A plane is ruled with parallel lines 1 cm apart. A needle
of length 1 cm is dropped randomly on the plane.
What is the probability that the needle will be lying
across one of the lines?
This gives an interesting way to calculate Pi!
If you throw down a large number of needles, the fraction
of needles which lie across a line will get closer to 2/Pi
the more needles that you throw. So, you can just throw
down needles and count them to get an estimate for Pi!
Draw a picture and a few "random" needles.
As a challenge, ask students to prove this formula using calculus,
and assuming that needle centers and needle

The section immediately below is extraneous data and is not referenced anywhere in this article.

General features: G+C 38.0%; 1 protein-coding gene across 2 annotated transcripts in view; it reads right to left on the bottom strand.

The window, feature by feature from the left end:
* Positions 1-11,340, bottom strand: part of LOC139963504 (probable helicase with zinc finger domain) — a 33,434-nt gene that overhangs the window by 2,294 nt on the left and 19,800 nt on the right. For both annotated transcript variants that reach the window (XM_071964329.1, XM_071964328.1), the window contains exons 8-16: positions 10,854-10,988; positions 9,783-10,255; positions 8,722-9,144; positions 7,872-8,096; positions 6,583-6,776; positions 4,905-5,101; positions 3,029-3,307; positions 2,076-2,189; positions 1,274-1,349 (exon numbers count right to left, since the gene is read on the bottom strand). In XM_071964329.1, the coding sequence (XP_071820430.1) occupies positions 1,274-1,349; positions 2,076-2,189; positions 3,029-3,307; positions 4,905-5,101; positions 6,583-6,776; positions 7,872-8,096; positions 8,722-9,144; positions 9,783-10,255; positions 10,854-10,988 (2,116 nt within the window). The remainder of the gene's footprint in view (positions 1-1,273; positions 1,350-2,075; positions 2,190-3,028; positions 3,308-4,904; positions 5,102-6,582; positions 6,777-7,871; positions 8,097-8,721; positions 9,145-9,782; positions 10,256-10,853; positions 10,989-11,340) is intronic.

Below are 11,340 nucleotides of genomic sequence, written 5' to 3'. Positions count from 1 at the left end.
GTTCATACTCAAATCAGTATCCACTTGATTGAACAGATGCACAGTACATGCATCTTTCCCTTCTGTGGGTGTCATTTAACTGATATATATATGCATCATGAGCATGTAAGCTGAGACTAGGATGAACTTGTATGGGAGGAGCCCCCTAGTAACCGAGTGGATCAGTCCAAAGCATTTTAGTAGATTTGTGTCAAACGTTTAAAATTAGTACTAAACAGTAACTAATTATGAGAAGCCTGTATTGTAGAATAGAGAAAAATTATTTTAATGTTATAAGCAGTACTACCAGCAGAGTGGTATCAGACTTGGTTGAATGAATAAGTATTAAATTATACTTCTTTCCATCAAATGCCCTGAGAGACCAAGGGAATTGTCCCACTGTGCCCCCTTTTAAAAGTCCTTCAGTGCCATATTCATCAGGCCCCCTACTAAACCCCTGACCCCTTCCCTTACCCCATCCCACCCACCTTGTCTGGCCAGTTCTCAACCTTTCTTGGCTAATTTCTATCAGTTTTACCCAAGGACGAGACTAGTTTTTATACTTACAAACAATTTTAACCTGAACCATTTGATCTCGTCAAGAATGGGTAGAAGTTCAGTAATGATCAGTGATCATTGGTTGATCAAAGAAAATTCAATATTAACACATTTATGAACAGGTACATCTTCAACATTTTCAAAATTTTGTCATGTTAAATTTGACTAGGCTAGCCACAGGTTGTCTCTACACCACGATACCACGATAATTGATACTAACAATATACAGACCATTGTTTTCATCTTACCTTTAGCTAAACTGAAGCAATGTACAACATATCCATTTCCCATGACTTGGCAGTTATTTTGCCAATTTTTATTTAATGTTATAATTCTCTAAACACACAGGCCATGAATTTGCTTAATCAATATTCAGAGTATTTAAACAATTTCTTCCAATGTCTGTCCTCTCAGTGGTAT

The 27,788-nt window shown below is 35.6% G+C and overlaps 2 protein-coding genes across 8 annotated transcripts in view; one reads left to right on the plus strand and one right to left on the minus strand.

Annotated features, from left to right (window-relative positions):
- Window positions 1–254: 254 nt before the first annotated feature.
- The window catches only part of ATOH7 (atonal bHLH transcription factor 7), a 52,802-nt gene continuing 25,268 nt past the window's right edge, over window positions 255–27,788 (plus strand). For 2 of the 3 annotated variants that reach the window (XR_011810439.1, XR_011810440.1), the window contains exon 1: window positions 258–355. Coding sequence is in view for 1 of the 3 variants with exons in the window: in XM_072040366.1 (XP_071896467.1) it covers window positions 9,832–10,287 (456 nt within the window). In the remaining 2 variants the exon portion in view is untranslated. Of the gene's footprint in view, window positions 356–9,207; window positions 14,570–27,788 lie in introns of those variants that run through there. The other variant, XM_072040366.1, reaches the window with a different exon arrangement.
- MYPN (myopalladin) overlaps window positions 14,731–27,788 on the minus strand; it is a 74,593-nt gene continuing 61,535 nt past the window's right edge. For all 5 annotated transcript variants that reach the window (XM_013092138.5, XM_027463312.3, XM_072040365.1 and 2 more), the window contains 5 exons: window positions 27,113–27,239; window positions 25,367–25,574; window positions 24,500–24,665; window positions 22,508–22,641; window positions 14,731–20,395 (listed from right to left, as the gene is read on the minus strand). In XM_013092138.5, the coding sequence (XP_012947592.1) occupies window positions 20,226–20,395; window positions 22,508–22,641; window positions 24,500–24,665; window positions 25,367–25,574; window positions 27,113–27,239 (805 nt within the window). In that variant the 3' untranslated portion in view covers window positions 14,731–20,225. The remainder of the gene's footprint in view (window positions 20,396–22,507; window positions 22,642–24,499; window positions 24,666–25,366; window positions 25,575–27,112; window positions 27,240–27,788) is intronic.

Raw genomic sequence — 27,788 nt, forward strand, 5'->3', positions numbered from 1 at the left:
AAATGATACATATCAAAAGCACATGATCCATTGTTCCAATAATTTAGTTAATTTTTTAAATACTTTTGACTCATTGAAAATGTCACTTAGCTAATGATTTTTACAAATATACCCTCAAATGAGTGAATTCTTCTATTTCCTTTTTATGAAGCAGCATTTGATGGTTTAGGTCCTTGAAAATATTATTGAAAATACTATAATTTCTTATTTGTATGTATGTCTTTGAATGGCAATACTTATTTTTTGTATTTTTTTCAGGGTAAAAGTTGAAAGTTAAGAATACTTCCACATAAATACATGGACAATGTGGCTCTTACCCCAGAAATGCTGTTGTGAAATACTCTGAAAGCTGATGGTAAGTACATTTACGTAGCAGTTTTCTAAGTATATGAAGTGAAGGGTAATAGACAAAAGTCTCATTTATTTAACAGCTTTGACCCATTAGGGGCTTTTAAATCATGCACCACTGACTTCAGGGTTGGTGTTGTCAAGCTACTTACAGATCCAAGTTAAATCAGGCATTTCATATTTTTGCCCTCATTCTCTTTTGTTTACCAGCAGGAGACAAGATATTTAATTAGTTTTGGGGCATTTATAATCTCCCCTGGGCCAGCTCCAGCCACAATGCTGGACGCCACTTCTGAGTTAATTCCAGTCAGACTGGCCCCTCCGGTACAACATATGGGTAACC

angles are uniformly distributed.
The Math Behind the Fact:
This method of calculating Pi is very slow. There are
faster formulas, see pi formula. However, the idea
of using a probabilistic means to get answers like this
is very powerful, and is the basis of something called the
Monte Carlo method in probability theory.
How to Cite this Page:
Su, Francis E., et al. "Buffon Needle Problem."
Math Fun Facts.